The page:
At press time, the net worth of total SOL tokens in circulation was a little over $76 billion, falling only behind Binance Coin’s (BNB) $109 billion, Ether’s (ETH) $540 billion and Bitcoin’s (BTC) $1.17 trillion.
Meanwhile, ADA’s and Tether’s market caps came out to be $66.39 billion and $74.42 billion, respectively.
$100-million fund launch boosts SOL’s bullish outlook
Solana’s market capitalization surged as its native token, SOL, rose to yet another record high. On Nov. 7, SOL’s price crossed above $262 for the first time in history, primarily owing to a market-wide price rally that saw other top cryptocurrencies ink similar gains.
Meanwhile, SOL received additional bullish cues from Solana’s foray into Web 3.0 gaming development via its venture capital arm. Dubbed Solana Ventures, the firm announced Friday that it, alongside FTX and Lightspeed Venture Partners, would invest $100 million into the game studios and technology sector.
In doing so, Solana Ventures aims to attract desktop and mobile video game developers to build their projects atop its public blockchain, thereby raising the prospect of higher SOL adoption. A similar adoption boom in 2021 helped send SOL’s price up by almost 17,500% year-to-date — from $1.51 to $262.45.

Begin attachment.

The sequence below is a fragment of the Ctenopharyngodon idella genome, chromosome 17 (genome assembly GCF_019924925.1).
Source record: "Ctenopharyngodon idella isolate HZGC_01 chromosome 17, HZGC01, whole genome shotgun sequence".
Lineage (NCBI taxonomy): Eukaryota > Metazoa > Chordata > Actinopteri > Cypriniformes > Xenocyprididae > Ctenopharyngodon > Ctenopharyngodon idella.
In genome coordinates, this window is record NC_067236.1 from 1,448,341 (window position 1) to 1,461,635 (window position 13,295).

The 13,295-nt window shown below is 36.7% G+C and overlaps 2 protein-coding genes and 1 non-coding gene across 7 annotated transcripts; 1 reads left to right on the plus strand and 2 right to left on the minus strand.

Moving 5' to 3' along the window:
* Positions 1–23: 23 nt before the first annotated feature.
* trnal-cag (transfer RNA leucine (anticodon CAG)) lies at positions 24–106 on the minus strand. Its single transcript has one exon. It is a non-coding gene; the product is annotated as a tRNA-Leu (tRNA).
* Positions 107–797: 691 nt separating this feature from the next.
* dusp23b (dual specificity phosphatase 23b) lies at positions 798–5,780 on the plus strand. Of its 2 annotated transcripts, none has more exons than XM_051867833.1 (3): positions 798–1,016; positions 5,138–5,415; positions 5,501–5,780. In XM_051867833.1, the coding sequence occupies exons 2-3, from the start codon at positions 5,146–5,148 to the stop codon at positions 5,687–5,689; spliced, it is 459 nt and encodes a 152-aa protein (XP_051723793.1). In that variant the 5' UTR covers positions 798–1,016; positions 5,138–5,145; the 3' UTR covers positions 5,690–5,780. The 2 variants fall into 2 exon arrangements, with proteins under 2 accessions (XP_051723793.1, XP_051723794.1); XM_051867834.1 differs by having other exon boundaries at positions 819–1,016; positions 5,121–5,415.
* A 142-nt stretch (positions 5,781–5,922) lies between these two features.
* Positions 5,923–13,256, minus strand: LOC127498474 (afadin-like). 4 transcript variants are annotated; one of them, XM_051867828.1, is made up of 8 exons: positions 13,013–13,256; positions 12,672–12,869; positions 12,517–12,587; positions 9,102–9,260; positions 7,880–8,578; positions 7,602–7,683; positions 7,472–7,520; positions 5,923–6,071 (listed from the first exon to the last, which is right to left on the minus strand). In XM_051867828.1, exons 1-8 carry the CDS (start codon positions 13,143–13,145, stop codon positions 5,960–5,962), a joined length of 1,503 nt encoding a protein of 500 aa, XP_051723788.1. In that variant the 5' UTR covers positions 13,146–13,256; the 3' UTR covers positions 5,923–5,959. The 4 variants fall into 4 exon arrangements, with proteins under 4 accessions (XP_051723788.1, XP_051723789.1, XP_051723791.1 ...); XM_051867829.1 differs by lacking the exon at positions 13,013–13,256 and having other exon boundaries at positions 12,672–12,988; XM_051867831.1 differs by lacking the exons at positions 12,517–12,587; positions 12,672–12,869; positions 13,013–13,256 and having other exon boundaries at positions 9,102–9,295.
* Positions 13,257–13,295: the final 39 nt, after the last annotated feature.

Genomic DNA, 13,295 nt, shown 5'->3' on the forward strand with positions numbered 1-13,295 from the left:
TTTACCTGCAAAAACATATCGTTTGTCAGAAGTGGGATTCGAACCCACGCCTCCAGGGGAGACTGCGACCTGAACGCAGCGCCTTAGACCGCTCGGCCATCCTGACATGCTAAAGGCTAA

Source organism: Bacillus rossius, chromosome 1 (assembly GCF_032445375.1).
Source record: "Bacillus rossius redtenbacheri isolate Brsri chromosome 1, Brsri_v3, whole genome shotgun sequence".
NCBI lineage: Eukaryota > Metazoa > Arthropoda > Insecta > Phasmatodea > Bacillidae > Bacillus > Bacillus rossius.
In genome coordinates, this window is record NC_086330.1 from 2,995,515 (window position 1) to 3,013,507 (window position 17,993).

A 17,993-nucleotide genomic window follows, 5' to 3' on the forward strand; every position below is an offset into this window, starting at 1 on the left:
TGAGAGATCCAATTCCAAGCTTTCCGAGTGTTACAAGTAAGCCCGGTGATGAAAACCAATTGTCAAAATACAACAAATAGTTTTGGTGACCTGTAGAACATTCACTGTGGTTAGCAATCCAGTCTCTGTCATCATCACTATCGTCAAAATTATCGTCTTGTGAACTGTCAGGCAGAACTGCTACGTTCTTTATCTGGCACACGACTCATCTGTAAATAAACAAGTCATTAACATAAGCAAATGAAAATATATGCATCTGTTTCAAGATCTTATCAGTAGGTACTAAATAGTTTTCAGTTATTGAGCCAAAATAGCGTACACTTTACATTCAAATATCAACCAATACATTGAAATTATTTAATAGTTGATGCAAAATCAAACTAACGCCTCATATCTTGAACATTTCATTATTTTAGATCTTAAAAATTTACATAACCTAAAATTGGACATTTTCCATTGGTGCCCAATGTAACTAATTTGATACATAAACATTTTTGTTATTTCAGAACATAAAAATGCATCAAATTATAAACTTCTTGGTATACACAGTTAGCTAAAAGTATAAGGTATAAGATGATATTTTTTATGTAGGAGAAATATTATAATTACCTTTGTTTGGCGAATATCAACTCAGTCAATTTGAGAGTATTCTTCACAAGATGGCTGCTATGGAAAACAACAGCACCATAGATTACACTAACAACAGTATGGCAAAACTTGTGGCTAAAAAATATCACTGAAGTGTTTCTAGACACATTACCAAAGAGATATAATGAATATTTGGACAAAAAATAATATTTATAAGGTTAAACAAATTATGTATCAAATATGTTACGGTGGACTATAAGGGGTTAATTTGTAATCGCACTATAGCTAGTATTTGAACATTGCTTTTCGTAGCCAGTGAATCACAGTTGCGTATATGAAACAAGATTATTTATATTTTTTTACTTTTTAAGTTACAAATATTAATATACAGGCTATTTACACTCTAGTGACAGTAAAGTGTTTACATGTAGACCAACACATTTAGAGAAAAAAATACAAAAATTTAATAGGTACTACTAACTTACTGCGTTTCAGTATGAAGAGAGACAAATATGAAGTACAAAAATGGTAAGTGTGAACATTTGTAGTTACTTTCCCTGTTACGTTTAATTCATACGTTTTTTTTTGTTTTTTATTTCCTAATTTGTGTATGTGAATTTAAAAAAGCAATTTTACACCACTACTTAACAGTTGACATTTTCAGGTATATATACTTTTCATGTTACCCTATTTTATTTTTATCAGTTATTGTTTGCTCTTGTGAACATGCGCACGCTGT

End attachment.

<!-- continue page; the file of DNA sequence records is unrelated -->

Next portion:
The uptrend surfaced as speculators started treating Solana as one of the most serious challengers to Ethereum, the leading smart contracts platform grappling with higher gas fees and network congestion issues.
For instance, Solana claims that it could process 50,000–60,000 transactions per second (TPS) for an average transaction fee of $0.00025. In comparison, Ethereum transacts 15–30 TPS, with its median transaction cost ranging between $4 and $21.
Paul Veradittakit, a partner at Pantera Capital, told Bloomberg that Solana is “the top competition” to Ethereum, Cardano and other smart contract platforms, regarding “developer adoption and momentum.”
Nevertheless, Solana also exhibited signs of resource exhaustion — i.e., a lack of prioritization among SOL transactions and a lower number of validators that led to an 18-hour-long network outage in September. If not fixed, it could raise the risks of reversed or altered transactions across the Solana network.
Correction risks for SOL’s price
Despite its latest rally to an all-time high, SOL risks undergoing a correction due to at least two bearish indicators.
First, SOL’s price has been forming a rising wedge, a technical pattern that typically results in lower prices. And second, the cryptocurrency has also been confirming a bearish divergence between its rising price and declining momentum (as confirmed by lower highs on its daily relative strength index).
A break below the wedge’s lower trendline, if accompanied by an increase in volume, would risk sending SOL’s price lower by as much as the maximum height. That roughly puts SOL’s downside target to levels between $205 and $91.52, depending on the level at which the bearish breakout begins.
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